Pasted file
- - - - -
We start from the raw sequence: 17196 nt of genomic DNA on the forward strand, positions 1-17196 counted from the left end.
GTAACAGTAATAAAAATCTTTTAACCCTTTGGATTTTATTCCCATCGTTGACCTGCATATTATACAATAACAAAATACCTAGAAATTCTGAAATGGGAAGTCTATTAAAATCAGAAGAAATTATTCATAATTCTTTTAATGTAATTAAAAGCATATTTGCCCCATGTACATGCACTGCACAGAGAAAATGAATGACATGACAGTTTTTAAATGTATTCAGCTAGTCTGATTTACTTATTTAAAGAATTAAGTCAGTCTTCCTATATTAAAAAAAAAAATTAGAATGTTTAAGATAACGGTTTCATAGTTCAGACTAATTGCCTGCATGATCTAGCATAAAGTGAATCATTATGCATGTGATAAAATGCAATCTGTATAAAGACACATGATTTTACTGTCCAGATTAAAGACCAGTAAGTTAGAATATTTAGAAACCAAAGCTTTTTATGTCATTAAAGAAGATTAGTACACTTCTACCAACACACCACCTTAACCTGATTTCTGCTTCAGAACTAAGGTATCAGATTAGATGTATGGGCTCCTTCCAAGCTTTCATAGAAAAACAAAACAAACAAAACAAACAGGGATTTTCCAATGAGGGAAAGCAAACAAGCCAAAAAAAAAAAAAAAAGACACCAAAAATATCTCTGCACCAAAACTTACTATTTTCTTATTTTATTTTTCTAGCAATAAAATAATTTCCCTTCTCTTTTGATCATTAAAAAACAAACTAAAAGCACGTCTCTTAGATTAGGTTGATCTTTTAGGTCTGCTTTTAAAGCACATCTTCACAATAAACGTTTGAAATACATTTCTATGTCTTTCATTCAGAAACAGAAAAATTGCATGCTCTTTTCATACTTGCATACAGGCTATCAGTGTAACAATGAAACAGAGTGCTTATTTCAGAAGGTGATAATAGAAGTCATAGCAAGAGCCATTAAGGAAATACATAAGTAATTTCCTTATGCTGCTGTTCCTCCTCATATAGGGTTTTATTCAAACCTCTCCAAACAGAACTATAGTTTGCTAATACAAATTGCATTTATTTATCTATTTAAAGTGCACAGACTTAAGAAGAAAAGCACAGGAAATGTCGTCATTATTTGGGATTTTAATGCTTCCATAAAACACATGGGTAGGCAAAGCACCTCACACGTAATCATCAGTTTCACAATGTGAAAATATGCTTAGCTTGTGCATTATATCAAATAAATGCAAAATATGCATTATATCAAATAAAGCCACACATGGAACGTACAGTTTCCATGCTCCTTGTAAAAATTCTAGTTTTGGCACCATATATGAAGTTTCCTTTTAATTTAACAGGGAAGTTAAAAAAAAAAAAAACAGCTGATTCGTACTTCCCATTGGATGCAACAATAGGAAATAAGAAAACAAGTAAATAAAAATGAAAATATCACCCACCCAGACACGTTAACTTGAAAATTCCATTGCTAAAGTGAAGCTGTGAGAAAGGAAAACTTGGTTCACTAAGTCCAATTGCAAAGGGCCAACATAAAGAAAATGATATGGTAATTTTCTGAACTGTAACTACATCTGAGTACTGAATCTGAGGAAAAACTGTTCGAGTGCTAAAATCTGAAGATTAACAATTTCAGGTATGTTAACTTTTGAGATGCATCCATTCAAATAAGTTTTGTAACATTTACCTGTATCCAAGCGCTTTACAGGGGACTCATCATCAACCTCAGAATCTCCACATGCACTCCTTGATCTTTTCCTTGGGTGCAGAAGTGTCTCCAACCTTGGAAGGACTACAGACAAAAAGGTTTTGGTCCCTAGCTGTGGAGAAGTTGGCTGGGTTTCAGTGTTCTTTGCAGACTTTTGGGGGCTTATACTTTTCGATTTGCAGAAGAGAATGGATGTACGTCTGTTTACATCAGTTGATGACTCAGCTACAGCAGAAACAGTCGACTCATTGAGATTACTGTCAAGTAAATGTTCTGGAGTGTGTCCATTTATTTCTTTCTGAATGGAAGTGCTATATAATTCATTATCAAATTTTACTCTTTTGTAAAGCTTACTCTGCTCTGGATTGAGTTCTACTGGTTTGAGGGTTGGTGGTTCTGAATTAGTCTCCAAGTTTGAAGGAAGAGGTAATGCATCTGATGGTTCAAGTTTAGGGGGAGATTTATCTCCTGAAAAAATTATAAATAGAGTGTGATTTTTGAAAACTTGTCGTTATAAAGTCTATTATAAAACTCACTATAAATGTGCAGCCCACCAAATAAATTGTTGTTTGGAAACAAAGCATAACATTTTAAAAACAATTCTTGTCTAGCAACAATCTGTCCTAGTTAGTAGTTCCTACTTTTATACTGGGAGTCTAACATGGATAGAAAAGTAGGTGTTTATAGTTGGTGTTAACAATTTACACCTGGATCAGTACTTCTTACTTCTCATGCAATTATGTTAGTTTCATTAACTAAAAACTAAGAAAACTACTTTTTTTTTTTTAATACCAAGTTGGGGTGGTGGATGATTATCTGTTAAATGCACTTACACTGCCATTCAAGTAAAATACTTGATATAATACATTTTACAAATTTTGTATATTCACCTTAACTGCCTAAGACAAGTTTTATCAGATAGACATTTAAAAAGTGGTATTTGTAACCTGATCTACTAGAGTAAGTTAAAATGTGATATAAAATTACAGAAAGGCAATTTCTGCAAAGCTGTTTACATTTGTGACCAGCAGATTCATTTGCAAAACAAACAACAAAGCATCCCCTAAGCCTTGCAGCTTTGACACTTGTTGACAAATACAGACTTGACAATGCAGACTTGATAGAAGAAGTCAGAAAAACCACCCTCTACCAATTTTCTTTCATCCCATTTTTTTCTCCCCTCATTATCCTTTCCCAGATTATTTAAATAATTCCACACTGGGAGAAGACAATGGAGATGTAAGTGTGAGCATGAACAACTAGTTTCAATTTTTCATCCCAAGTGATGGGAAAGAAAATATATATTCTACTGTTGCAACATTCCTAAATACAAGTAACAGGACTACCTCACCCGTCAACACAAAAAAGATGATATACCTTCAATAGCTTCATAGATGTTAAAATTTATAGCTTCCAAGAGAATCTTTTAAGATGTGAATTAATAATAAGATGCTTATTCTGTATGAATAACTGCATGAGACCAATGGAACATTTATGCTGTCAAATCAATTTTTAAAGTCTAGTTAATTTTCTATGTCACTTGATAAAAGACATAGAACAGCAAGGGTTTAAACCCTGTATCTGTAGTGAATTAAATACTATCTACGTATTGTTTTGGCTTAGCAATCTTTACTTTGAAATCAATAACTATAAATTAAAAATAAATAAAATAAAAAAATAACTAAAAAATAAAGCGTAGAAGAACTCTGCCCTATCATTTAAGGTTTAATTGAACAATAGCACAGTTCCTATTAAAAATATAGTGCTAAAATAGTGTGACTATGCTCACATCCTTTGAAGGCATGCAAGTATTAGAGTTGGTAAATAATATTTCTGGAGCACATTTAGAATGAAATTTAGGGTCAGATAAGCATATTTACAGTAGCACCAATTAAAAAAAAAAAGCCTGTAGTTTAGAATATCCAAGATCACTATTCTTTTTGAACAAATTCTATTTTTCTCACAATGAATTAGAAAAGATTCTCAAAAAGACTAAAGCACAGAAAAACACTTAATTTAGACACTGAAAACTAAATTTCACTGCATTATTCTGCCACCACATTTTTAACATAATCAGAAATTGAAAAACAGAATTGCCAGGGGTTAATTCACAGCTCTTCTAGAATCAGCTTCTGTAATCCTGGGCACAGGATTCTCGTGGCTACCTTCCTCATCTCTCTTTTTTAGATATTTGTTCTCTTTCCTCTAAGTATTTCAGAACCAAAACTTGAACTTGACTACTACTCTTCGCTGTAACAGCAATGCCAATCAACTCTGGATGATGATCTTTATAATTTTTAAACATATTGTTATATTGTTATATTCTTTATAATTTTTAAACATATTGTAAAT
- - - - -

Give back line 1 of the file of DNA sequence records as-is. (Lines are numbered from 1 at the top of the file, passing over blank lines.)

We start from the raw sequence: 17196 nt of genomic DNA on the forward strand, positions 1-17196 counted from the left end.